Nutrition: Back to Basics

A friend of mine, at the relatively young age of 34, began to develop kidney stones on a regular basis. Within a few months of passing one or two of these stones, he would be back in the hospital for another removal procedure. This process continued for two years. He exercised somewhat regularly, was not overweight, and otherwise appeared in good health. I had counseled him many times about his problem and the cause, which I told him, was not only poor, but very bad nutrition. He drank on average about a six pack each day of diet soda, would not eat vegetables at all, and generally ate a poor diet. Never believing me, he sought a second and even a third opinion. The opinions all concurred — the cause of his problem was diagnosed as poor nutrition.

Despite his college education and intellect, he quickly discovered how easy it had become to make poor choices that hadn’t shown any bad effects health for years. In reality, he had spent a lifetime making poor nutritional choices. His choice not to eat vegetables, not to take supplemental vitamins, to constantly eat fast food while on-the-go, and to drink soft drinks by the six-pack on a daily basis finally took their toll. And, it was not just kidney stones, but a long list of health problems that followed, including reduced immune system health, asthma, and other serious symptoms. He learned as we all should, that about 90 percent of all of your personal health problems and diseases are related to poor nutrition!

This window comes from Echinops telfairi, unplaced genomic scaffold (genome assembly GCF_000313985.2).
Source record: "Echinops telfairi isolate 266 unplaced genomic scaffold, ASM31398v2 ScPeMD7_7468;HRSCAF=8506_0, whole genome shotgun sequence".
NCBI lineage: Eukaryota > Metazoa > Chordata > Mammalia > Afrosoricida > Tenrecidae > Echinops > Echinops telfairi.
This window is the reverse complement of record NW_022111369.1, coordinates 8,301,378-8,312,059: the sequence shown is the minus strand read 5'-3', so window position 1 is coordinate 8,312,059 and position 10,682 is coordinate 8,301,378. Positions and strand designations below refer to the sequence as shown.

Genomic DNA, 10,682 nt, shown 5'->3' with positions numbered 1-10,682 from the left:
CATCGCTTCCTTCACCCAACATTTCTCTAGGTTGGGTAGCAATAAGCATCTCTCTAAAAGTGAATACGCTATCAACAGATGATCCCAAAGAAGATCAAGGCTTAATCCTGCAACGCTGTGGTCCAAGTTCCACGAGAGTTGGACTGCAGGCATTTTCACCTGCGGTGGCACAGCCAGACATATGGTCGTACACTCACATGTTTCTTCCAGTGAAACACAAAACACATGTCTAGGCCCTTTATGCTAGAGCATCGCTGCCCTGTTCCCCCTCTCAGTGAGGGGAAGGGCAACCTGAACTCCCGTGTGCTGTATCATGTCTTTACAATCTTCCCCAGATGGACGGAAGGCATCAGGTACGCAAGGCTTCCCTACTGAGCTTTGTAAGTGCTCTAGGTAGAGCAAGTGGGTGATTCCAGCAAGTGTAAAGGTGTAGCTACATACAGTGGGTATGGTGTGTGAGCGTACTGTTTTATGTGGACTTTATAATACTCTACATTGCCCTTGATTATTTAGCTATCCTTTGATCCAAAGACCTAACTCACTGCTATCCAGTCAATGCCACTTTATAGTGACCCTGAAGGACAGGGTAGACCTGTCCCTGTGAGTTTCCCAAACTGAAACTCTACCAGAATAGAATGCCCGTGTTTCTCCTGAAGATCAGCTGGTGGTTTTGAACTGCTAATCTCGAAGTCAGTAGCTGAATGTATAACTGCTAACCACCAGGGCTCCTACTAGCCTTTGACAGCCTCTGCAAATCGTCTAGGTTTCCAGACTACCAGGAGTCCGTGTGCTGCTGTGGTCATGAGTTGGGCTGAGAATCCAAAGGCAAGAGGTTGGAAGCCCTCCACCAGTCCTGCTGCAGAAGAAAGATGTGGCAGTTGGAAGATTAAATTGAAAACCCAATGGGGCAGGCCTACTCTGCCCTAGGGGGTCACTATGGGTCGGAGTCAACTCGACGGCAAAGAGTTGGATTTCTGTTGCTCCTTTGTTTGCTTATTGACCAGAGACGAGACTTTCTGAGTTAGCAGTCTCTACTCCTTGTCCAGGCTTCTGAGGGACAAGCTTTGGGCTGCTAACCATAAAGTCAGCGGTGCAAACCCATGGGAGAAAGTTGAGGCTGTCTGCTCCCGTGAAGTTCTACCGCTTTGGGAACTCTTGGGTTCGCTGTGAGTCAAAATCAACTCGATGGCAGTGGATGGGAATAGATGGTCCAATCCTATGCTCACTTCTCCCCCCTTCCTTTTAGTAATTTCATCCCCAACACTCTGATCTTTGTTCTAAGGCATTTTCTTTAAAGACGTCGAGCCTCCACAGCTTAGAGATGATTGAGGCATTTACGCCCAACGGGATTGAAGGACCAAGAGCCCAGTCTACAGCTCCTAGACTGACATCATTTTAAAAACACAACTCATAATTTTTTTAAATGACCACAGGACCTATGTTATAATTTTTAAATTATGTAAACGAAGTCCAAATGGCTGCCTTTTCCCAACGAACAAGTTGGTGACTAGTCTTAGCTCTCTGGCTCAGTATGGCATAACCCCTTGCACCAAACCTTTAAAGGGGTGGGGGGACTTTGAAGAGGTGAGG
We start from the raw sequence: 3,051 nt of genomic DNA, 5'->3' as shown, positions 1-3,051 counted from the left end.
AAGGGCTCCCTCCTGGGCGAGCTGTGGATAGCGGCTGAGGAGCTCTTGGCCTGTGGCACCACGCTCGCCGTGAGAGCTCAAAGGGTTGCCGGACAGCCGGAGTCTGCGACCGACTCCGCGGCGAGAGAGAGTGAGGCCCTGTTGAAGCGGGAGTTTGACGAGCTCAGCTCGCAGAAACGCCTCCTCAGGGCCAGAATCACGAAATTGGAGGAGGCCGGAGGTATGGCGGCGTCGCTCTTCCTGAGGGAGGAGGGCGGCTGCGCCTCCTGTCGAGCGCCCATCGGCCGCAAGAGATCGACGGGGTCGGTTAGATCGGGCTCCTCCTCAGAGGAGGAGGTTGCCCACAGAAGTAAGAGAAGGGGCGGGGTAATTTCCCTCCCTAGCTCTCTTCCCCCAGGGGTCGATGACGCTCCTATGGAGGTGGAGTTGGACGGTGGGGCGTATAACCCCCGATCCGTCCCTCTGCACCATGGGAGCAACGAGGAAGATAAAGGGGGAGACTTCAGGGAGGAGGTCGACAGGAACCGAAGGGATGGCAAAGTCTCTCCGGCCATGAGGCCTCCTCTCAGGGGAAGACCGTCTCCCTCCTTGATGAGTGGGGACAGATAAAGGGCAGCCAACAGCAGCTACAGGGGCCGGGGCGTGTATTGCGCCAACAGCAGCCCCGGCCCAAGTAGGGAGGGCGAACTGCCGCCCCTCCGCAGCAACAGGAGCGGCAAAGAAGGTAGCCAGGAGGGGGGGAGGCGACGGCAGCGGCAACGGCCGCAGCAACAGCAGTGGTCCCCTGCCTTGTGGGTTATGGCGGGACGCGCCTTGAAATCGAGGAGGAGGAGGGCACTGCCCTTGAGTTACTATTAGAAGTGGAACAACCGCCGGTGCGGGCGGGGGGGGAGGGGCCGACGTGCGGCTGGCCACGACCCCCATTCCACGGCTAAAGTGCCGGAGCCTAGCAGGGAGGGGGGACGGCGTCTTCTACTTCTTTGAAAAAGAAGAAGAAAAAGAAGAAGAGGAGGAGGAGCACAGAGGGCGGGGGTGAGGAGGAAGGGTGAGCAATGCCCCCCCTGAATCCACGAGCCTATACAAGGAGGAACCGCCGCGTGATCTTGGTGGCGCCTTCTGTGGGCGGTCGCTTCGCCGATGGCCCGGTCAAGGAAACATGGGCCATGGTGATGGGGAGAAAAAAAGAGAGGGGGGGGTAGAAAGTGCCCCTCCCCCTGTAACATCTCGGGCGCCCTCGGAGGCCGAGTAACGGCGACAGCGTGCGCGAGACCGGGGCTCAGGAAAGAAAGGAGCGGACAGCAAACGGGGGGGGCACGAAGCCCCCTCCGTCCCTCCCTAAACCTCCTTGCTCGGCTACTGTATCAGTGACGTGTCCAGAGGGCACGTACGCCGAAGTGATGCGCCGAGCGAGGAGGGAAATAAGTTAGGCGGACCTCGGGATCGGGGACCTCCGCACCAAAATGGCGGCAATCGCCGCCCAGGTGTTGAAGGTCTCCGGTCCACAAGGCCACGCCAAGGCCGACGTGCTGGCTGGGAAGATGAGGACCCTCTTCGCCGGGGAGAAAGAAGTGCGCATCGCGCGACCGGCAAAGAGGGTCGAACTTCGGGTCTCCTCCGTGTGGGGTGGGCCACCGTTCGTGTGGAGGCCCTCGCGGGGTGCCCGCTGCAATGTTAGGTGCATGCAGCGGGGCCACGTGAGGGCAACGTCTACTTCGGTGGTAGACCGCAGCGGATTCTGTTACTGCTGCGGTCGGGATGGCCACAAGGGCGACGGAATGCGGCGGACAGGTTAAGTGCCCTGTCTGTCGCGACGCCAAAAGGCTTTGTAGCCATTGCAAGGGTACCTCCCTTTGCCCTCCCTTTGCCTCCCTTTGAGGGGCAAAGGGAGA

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The following information is based upon sound scientific principles, not marketing hype. Our goal is to teach you the basic concepts about nutrition so that you can become your own nutritional expert; to teach you all you need to know about nutrition and the importance it has in your life, longevity, and well-being. Thus, this first article is to help you develop a basic nutritional foundation moving forward.

To look and feel your best, you must eat well; you must also exercise. Success in nutrition and exercise-based health, like success in other areas of your life, requires setting goals and being persistent in order to achieve them. If you want to lose 10 to 30 pounds or even more; if you want to make good nutrition part of your lifestyle; if you want to look and feel your best, you’ve chosen the best book to help you get there. Best of all, you don’t need a PhD to succeed because you are unique from all others. And, it’s much more simple than you think.

On a daily basis, we are constantly bombarded by would-be nutritionists and those that wish to sell the next gimmick, inferring that by taking some magic pill or using some dietary supplement, pounds will melt away quickly with little effort and you will look and feel 10 years younger.

Tip: There is no magic pill or elixir for your health that will make your body what you want it to be.

Hollywood stars release their own versions of diets that many begin to practice because of stardom status, disregarding the fact that such people usually have no background in nutrition. Instead, they actually succeeded because of a qualified professional working behind the scenes helping them with every step. Looking and feeling great or looking years younger is possible, but it takes a little effort.